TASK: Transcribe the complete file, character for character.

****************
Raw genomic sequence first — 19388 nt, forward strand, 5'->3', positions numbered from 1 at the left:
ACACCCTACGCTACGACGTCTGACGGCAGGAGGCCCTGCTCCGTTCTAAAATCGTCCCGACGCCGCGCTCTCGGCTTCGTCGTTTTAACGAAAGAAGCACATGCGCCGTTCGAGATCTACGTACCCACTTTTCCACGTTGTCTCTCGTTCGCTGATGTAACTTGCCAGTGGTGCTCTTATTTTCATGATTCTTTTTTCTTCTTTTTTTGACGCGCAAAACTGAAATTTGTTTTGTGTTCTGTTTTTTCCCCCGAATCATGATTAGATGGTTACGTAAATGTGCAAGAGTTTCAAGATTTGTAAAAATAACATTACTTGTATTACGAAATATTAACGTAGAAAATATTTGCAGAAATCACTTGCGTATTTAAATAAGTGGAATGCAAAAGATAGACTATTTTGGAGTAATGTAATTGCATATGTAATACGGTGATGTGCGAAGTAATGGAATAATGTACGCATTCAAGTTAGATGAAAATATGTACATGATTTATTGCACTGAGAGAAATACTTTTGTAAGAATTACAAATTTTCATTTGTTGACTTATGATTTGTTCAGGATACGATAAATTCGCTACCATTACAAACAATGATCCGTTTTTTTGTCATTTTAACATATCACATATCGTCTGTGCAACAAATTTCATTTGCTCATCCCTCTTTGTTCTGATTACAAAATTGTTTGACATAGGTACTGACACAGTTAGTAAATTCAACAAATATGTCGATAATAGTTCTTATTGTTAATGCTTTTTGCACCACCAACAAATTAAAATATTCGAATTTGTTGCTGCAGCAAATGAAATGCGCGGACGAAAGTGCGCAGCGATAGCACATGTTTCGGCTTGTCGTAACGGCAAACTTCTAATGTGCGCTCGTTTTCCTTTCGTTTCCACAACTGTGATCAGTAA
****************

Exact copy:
Raw genomic sequence first — 19388 nt, forward strand, 5'->3', positions numbered from 1 at the left:
ACACCCTACGCTACGACGTCTGACGGCAGGAGGCCCTGCTCCGTTCTAAAATCGTCCCGACGCCGCGCTCTCGGCTTCGTCGTTTTAACGAAAGAAGCACATGCGCCGTTCGAGATCTACGTACCCACTTTTCCACGTTGTCTCTCGTTCGCTGATGTAACTTGCCAGTGGTGCTCTTATTTTCATGATTCTTTTTTCTTCTTTTTTTGACGCGCAAAACTGAAATTTGTTTTGTGTTCTGTTTTTTCCCCCGAATCATGATTAGATGGTTACGTAAATGTGCAAGAGTTTCAAGATTTGTAAAAATAACATTACTTGTATTACGAAATATTAACGTAGAAAATATTTGCAGAAATCACTTGCGTATTTAAATAAGTGGAATGCAAAAGATAGACTATTTTGGAGTAATGTAATTGCATATGTAATACGGTGATGTGCGAAGTAATGGAATAATGTACGCATTCAAGTTAGATGAAAATATGTACATGATTTATTGCACTGAGAGAAATACTTTTGTAAGAATTACAAATTTTCATTTGTTGACTTATGATTTGTTCAGGATACGATAAATTCGCTACCATTACAAACAATGATCCGTTTTTTTGTCATTTTAACATATCACATATCGTCTGTGCAACAAATTTCATTTGCTCATCCCTCTTTGTTCTGATTACAAAATTGTTTGACATAGGTACTGACACAGTTAGTAAATTCAACAAATATGTCGATAATAGTTCTTATTGTTAATGCTTTTTGCACCACCAACAAATTAAAATATTCGAATTTGTTGCTGCAGCAAATGAAATGCGCGGACGAAAGTGCGCAGCGATAGCACATGTTTCGGCTTGTCGTAACGGCAAACTTCTAATGTGCGCTCGTTTTCCTTTCGTTTCCACAACTGTGATCAGTAA